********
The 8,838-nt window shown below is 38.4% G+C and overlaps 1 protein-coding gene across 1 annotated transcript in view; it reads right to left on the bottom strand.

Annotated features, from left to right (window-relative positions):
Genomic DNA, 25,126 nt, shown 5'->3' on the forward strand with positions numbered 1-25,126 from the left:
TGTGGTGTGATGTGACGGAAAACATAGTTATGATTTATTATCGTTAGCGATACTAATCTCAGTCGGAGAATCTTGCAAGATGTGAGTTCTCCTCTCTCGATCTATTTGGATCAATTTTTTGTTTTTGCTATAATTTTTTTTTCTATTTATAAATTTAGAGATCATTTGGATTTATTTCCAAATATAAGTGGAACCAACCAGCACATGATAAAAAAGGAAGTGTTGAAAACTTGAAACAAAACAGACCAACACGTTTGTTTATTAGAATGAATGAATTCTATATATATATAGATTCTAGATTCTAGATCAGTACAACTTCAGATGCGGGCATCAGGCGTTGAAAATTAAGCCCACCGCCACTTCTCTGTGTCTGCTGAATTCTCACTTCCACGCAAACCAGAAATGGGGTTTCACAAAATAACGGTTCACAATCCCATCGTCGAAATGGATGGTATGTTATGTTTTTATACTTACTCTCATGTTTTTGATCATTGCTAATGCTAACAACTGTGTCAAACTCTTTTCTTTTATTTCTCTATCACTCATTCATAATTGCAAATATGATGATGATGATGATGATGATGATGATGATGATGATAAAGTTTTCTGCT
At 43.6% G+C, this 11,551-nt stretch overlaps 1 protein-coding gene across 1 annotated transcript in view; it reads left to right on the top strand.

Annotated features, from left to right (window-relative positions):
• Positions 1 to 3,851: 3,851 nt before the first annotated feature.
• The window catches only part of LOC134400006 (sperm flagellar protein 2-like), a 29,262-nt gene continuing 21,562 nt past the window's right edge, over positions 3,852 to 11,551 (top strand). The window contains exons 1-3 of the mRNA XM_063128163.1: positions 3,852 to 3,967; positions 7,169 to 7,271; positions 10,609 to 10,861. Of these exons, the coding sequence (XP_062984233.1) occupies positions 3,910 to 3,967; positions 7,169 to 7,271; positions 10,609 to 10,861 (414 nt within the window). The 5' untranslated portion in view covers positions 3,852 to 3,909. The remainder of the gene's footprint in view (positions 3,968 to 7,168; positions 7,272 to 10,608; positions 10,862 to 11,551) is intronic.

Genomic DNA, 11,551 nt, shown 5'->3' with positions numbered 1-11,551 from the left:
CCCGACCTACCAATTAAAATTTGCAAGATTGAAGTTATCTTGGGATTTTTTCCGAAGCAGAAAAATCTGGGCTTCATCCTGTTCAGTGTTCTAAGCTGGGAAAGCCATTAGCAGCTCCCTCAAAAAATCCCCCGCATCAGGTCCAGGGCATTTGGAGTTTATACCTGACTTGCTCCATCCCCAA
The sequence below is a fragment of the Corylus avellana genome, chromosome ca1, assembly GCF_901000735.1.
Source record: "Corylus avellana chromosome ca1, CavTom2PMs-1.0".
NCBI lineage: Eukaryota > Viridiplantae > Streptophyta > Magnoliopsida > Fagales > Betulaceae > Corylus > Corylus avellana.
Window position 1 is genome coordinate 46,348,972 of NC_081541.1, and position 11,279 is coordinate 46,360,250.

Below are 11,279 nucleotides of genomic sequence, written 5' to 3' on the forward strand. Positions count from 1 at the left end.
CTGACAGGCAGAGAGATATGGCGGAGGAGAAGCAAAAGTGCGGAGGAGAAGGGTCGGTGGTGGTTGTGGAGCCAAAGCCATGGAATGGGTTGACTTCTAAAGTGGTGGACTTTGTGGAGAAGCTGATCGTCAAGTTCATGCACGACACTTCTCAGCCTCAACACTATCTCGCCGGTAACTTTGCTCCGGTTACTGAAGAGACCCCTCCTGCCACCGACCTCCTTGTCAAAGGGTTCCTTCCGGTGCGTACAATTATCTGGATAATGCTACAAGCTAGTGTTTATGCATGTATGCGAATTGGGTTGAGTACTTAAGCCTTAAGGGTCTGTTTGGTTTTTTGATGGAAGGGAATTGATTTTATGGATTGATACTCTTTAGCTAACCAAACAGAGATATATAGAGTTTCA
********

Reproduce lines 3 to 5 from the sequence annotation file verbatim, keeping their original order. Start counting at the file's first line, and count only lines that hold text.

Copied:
Genomic DNA, 25,126 nt, shown 5'->3' on the forward strand with positions numbered 1-25,126 from the left:
TGTGGTGTGATGTGACGGAAAACATAGTTATGATTTATTATCGTTAGCGATACTAATCTCAGTCGGAGAATCTTGCAAGATGTGAGTTCTCCTCTCTCGATCTATTTGGATCAATTTTTTGTTTTTGCTATAATTTTTTTTTCTATTTATAAATTTAGAGATCATTTGGATTTATTTCCAAATATAAGTGGAACCAACCAGCACATGATAAAAAAGGAAGTGTTGAAAACTTGAAACAAAACAGACCAACACGTTTGTTTATTAGAATGAATGAATTCTATATATATATAGATTCTAGATTCTAGATCAGTACAACTTCAGATGCGGGCATCAGGCGTTGAAAATTAAGCCCACCGCCACTTCTCTGTGTCTGCTGAATTCTCACTTCCACGCAAACCAGAAATGGGGTTTCACAAAATAACGGTTCACAATCCCATCGTCGAAATGGATGGTATGTTATGTTTTTATACTTACTCTCATGTTTTTGATCATTGCTAATGCTAACAACTGTGTCAAACTCTTTTCTTTTATTTCTCTATCACTCATTCATAATTGCAAATATGATGATGATGATGATGATGATGATGATGATGATGATAAAGTTTTCTGCT
At 43.6% G+C, this 11,551-nt stretch overlaps 1 protein-coding gene across 1 annotated transcript in view; it reads left to right on the top strand.